It is vital that people understand how and when to put someone into the recovery position and re-positioning someone can often save their life.
About the recovery position
When someone is unconscious/unresponsive most of their muscles relax and go floppy. The tongue is a huge muscle attached to the bottom jaw. If someone is unconscious and lying on their back, the back of their tongue will flop back and block their airway, making them unable to breathe. In addition, their oesophagus (the tube from the throat to the stomach) and their sphincter (the valve at the top of the stomach) relax and remain open. This means the contents of their stomach may trickle up and drip into their lungs. This is called passive vomiting. If someone is unconscious but breathing, the best way to keep their airway open is to roll them onto their side, in to the recovery position. This will make their tongue flop forward and allow the contents of their stomach to drain.
8 simple steps
The following method shows you how to put someone into the recovery position if you are on your own – even if you think they could have a spinal injury.
1. Move the arm closest to you out of the way.
2. Use your hand which is closest to their head to hold their other hand and put this onto the side of their cheek to support the head and neck as you turn them.
3. Use your other hand to lift up the outside of their knee.
4. Use this as a lever to pull them over.
5. Pull the knee to the floor, whilst supporting their head and neck with your other hand.
6. Pull their bent knee upwards into a running position to stabilise their body. Ensure they are over enough to make their tongue flop forward and allow the contents of their stomach to drain out. Ideally, the casualty should not be on their front as this puts the weight of their body on their lungs and it is not as easy to breathe. To avoid this, bend their knee to 90° to support them on their side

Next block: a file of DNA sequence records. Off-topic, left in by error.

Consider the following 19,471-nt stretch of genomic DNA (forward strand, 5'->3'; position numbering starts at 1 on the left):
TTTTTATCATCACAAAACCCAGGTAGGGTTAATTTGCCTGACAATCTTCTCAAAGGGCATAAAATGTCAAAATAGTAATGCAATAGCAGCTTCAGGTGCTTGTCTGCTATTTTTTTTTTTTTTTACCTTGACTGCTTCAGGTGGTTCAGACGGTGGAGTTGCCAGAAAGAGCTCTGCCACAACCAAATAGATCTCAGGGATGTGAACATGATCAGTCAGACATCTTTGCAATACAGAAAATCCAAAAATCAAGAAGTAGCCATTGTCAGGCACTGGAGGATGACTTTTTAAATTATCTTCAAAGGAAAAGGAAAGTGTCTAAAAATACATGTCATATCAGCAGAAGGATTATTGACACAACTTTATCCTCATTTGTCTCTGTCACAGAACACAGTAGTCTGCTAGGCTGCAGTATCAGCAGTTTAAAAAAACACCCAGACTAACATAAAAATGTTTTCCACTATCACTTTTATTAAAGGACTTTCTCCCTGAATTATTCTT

If you are not worried about a possible spinal injury, tilt their head back slightly to ensure the airway is properly open. If you are worried about a possible neck injury, just ensure they are rolled over enough to drain.
7. Get the emergency services on the way if they haven’t been called before.
8. Keep checking they are breathing by feeling holding the back of your hand in front of their mouth.
Want to know more about how to take care and help older people? You might find this article particularly useful.
First Aid for Life provides this information for guidance and it is not in any way a substitute for medical advice. First Aid for Life is not responsible or liable for any diagnosis made, or actions taken based on this information. It is strongly advised that you attend a first aid course to understand what to do in a medical emergency.